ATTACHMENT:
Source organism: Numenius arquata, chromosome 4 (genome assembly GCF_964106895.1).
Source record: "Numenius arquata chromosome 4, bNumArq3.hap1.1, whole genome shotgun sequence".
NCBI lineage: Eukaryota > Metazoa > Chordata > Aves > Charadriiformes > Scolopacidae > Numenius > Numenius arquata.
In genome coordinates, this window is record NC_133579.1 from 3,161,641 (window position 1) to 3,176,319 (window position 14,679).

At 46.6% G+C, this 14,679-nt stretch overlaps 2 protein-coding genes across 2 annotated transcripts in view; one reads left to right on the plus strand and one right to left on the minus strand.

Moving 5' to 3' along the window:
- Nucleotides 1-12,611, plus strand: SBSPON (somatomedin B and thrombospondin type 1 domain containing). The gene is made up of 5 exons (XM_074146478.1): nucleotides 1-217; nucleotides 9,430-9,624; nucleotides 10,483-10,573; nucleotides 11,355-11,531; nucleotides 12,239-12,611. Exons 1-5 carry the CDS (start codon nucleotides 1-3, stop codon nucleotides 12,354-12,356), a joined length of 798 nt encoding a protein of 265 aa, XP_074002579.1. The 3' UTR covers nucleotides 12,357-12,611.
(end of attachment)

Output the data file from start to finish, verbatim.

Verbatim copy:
Source organism: Numenius arquata, chromosome 4 (genome assembly GCF_964106895.1).
Source record: "Numenius arquata chromosome 4, bNumArq3.hap1.1, whole genome shotgun sequence".
NCBI lineage: Eukaryota > Metazoa > Chordata > Aves > Charadriiformes > Scolopacidae > Numenius > Numenius arquata.
In genome coordinates, this window is record NC_133579.1 from 3,161,641 (window position 1) to 3,176,319 (window position 14,679).

At 46.6% G+C, this 14,679-nt stretch overlaps 2 protein-coding genes across 2 annotated transcripts in view; one reads left to right on the plus strand and one right to left on the minus strand.

Moving 5' to 3' along the window:
- Nucleotides 1-12,611, plus strand: SBSPON (somatomedin B and thrombospondin type 1 domain containing). The gene is made up of 5 exons (XM_074146478.1): nucleotides 1-217; nucleotides 9,430-9,624; nucleotides 10,483-10,573; nucleotides 11,355-11,531; nucleotides 12,239-12,611. Exons 1-5 carry the CDS (start codon nucleotides 1-3, stop codon nucleotides 12,354-12,356), a joined length of 798 nt encoding a protein of 265 aa, XP_074002579.1. The 3' UTR covers nucleotides 12,357-12,611.